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Contract Law Editing and Proof Reading Services
The law of contract includes the legal rights, duties and legal obligations of the parties who have entered into a contract, which makes it legally binding. The contract law originated from laissez-faire philosophy. Under the concept of laissez-faire philosophy any person can enter into a contract with each other whenever they feel with minimum intervention of the government. Thus, the parties entering into a contract must clarifyeverything between them beforehand. The three main elements which make a contract legally binding are ‘offer’, ‘acceptance’ and ‘consideration’. However, at times even these three elements are present a contract fails to become valid. There are several reasons which lead to this situation.
a.Impact and legal effect-Modern Electronics
It is the responsibility of the advertising and media operators to direct its customers in the correct path. They must be very careful about the products and services while advertising for their clients. The advertising and media people must be conscious about the requirements under Australian Contract Law for minimising any risk that may lead to breach of law. If any company uses media as a vehicle for promoting their misleading messages then, the media is not liable for breach of law(Lindsay, 2004). But if the media operators endorse any misleading messages, they may be held liable for breach of law.
A Case study
An investment company approached the media claiming that they have a successful model for investment which they expect to share with the public. The media took responsibility of promoting this model and induce investors to invest. The media went on to make fancy claims related to this program of investment model on behalf of the company, which later turned out to be false.
The investment company and the media company were held liable for breach of Trade Practices Act, 1974 (which is now ACL)(Wright, 2006).
In this case, ‘Modern Electronics’is responsible for making true statements in regards to the product they are advertising for. The magazine company must take due care of the interests of their customers. While advertising for any product they must ensure that they themselves conduct a check upon the claims that the company is making. They cannot opt to promote fancy claims on behalf of the company (i.e. Entertainment Imports Ltd. in this case) without investigating the validity of the claims. In this case Modern Electronics has allowed Entertainment Imports Ltd to advertise in their magazine and make claims about the products which are not true and can deceive an innocent customer.But they have not promoted the products offered by Entertainment Imports Ltd., however they have only allowed the company to advertise their claim in the magazine, for which the magazine company has been paid. Hence, Entertainment Imports Ltd has used Modern Electronics as a vehicle for promoting their misleading message.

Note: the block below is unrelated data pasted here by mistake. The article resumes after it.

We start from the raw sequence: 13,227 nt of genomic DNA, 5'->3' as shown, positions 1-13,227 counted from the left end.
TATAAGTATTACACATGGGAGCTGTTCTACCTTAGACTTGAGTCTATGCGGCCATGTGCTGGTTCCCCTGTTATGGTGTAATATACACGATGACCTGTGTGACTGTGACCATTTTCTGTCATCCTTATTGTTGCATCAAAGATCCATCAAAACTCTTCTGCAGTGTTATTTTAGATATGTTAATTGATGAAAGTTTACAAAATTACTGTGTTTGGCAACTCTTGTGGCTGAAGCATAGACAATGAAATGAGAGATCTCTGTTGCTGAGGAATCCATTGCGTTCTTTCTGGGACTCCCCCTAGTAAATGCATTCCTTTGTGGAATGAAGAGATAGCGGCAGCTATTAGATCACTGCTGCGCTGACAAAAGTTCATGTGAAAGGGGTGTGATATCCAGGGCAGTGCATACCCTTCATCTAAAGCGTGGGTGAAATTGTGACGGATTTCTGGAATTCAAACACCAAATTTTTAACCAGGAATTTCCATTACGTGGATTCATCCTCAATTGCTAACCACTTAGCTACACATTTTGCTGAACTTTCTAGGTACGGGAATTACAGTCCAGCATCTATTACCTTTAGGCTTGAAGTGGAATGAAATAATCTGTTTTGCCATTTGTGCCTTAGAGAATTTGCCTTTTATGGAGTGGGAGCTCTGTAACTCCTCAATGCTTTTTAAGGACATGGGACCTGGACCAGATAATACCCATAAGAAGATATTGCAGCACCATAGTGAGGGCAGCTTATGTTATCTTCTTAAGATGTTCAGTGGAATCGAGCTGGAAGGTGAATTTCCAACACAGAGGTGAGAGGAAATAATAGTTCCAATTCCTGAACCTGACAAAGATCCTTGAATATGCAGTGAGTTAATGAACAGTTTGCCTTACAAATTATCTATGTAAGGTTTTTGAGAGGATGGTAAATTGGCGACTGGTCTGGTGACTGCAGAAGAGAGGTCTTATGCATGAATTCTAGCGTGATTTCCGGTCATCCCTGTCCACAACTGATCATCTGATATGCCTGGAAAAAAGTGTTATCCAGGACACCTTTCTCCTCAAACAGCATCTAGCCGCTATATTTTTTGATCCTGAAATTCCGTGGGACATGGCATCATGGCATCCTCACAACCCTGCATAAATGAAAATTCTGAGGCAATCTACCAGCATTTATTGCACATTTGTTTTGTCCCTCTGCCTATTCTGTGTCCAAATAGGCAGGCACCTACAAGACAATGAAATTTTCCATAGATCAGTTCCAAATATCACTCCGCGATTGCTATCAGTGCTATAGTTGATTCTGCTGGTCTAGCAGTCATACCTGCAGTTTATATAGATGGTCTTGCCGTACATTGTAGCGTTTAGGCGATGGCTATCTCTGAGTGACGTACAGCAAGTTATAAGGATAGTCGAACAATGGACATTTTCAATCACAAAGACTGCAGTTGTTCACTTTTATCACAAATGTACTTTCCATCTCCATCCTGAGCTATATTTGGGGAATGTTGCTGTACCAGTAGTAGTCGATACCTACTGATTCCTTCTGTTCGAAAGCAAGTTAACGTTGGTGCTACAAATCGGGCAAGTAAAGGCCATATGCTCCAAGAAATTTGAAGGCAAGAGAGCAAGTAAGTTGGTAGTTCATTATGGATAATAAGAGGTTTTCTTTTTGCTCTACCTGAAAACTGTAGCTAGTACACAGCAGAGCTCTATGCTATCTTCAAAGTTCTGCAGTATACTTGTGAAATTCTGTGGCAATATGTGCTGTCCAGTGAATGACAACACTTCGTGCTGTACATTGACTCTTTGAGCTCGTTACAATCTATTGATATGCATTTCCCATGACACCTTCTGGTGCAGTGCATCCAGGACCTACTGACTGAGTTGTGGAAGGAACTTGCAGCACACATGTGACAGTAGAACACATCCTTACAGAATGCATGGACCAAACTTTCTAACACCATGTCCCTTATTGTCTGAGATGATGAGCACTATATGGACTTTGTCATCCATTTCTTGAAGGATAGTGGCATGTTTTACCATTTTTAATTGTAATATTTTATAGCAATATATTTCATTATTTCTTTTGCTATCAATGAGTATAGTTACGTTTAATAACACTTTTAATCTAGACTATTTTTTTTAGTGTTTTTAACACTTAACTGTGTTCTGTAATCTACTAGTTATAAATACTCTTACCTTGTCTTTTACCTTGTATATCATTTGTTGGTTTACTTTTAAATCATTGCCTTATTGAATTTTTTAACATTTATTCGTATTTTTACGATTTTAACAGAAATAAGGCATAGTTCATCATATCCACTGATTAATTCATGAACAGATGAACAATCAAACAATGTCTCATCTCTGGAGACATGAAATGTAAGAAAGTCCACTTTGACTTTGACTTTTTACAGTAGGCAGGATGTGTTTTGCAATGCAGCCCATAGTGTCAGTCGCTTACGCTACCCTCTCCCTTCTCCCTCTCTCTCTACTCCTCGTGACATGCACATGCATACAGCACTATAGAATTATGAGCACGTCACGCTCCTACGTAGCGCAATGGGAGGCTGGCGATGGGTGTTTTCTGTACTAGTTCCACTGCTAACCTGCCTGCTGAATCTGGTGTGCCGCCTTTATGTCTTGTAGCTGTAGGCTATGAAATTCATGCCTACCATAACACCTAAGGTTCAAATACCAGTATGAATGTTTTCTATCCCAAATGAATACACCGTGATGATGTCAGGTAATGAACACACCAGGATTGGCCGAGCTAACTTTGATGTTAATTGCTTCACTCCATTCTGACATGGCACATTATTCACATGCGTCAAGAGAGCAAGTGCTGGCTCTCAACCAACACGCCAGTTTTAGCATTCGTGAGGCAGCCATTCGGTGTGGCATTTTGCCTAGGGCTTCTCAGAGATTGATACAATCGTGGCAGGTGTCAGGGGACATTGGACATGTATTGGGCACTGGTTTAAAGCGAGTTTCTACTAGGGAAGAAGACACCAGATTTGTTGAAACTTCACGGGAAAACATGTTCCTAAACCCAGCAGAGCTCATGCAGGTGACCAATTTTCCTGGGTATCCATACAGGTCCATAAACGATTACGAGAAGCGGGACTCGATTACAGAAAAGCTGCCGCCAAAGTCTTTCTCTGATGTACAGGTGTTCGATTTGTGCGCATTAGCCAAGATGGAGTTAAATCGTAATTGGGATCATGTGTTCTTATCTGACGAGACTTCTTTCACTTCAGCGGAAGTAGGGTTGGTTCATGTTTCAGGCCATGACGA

Impact and legal effect - Entertainment Imports Ltd
In the given case, Entertainment Imports Ltd has advertised in Modern Electronics about their newly arrived product, ‘headsets’, which they guarantee should deliver improved sound quality by upto 50% compared to the ones existing in the market. They also claimed special promotional prices(Gibson and Fraser, 2001). However, when the headsets were bought they did not match the criteria mentioned in the advertisement and were of very poor quality. Moreover, the colour of the headphone delivered did not match the one decided while contracting. Even the salesperson did not disclose the limitation of the headsets, that these can only be used with LCD televisions.
As per Australian Contract Law, a company must not indulge into making incorrect statements which are likely to create a false impression. This rule is applicable on their way of advertising, packaging of their products or such information, if any delivered by their staff. This is also applicable to statements made in testimonials, media or magazines by the company. A company will be held liable for breach of law if they make false claims regarding:
- quality, model and style of the products or services;
- goods are new or old;
- repair facilities available;
- requirement of goods or services;
- any sort of exclusions available on goods or services.
It matters even if the advertisement made by the company is misleading, such as quotations or statements that create misleading impression in the minds of the customers regarding price, quality and value of the goods. If the company commits such activities then they are liable for breaching Australian Contract Law.
Thus, by guaranteeing sound quality of the headsets Entertainment Imports Ltd is bound to maintain the same and the quality must actually distinguish their products from the ones available in the market commonly. However, this is not the case. When a supplier is guaranteeing quality of their products while selling them by a salesperson or while advertising; must comply with the same(Review of Section 2D of the Trade Practices Act 1974, 2002). For example, suppose a company willing to sell handbags, advertises in a brochure mentioning ‘softest leather’ which in fact turns out to be softest vinyl. This does not match the description provided in the advertisement neither does it satisfy the guarantee.
b.Legal effect of discussion with salesperson
In this case, when the salesperson is contacted for placing order on the products that their company has advertised in the magazine, accepted the order placed. In order to move on with the order Entertainment Imports Ltd entered into a contract for an order of 1000 units of headsets which needs to be delivered in July. The colour of the headsets decided upon were 500 units of white colour headsets and 500 units of black colour headsets and the total price will be $10,000, which needs to be paid on delivery, as per the company policies(Willmott, Christensen and Butler, 2005). The first page of the contract included the units of goods ordered, date of delivery and price to be paid “on delivery”; which they have received prior to collection of the consignment, as per the case. Entertainment Imports Ltd, although have received payment for their consignment says it did not comply with the method mentioned in the contract according to which payment needs to be made “on delivery”. But the contract did not clearly mention the way in which they deliver the consignment and several other requirements such as method of payment, etc. After the product was received it was found not to comply with the one decided upon while entering into the contract such as, the colour of the headsets, quality of the headsets and its limitations.